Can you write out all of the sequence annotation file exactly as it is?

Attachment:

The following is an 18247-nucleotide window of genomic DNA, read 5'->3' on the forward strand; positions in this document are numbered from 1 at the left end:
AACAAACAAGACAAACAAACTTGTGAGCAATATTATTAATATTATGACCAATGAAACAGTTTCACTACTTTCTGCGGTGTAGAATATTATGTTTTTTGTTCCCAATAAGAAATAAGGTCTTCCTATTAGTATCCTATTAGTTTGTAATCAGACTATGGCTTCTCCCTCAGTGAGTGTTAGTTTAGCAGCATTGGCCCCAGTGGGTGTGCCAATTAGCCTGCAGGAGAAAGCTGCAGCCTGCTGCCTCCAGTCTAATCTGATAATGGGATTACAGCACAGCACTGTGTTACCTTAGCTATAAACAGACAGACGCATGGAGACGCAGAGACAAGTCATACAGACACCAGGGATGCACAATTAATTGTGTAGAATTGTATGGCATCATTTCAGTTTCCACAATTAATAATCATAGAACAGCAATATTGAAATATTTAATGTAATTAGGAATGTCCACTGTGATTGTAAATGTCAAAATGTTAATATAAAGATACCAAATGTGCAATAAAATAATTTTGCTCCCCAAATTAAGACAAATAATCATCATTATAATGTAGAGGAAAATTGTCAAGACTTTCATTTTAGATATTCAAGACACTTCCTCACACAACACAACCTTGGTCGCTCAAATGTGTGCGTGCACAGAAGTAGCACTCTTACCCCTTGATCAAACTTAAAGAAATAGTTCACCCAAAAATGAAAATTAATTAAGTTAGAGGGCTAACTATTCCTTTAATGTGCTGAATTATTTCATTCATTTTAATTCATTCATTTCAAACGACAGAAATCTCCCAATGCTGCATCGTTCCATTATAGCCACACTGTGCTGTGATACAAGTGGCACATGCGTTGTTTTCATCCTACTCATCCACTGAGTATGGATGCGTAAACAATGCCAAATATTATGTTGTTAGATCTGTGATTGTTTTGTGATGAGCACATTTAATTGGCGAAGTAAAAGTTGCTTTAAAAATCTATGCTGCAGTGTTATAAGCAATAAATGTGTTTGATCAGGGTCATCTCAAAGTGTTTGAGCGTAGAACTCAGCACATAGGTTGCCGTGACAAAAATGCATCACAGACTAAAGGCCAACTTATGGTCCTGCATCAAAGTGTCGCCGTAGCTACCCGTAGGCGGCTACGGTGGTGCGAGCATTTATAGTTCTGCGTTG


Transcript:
The following is an 18247-nucleotide window of genomic DNA, read 5'->3' on the forward strand; positions in this document are numbered from 1 at the left end:
AACAAACAAGACAAACAAACTTGTGAGCAATATTATTAATATTATGACCAATGAAACAGTTTCACTACTTTCTGCGGTGTAGAATATTATGTTTTTTGTTCCCAATAAGAAATAAGGTCTTCCTATTAGTATCCTATTAGTTTGTAATCAGACTATGGCTTCTCCCTCAGTGAGTGTTAGTTTAGCAGCATTGGCCCCAGTGGGTGTGCCAATTAGCCTGCAGGAGAAAGCTGCAGCCTGCTGCCTCCAGTCTAATCTGATAATGGGATTACAGCACAGCACTGTGTTACCTTAGCTATAAACAGACAGACGCATGGAGACGCAGAGACAAGTCATACAGACACCAGGGATGCACAATTAATTGTGTAGAATTGTATGGCATCATTTCAGTTTCCACAATTAATAATCATAGAACAGCAATATTGAAATATTTAATGTAATTAGGAATGTCCACTGTGATTGTAAATGTCAAAATGTTAATATAAAGATACCAAATGTGCAATAAAATAATTTTGCTCCCCAAATTAAGACAAATAATCATCATTATAATGTAGAGGAAAATTGTCAAGACTTTCATTTTAGATATTCAAGACACTTCCTCACACAACACAACCTTGGTCGCTCAAATGTGTGCGTGCACAGAAGTAGCACTCTTACCCCTTGATCAAACTTAAAGAAATAGTTCACCCAAAAATGAAAATTAATTAAGTTAGAGGGCTAACTATTCCTTTAATGTGCTGAATTATTTCATTCATTTTAATTCATTCATTTCAAACGACAGAAATCTCCCAATGCTGCATCGTTCCATTATAGCCACACTGTGCTGTGATACAAGTGGCACATGCGTTGTTTTCATCCTACTCATCCACTGAGTATGGATGCGTAAACAATGCCAAATATTATGTTGTTAGATCTGTGATTGTTTTGTGATGAGCACATTTAATTGGCGAAGTAAAAGTTGCTTTAAAAATCTATGCTGCAGTGTTATAAGCAATAAATGTGTTTGATCAGGGTCATCTCAAAGTGTTTGAGCGTAGAACTCAGCACATAGGTTGCCGTGACAAAAATGCATCACAGACTAAAGGCCAACTTATGGTCCTGCATCAAAGTGTCGCCGTAGCTACCCGTAGGCGGCTACGGTGGTGCGAGCATTTATAGTTCTGCGTTG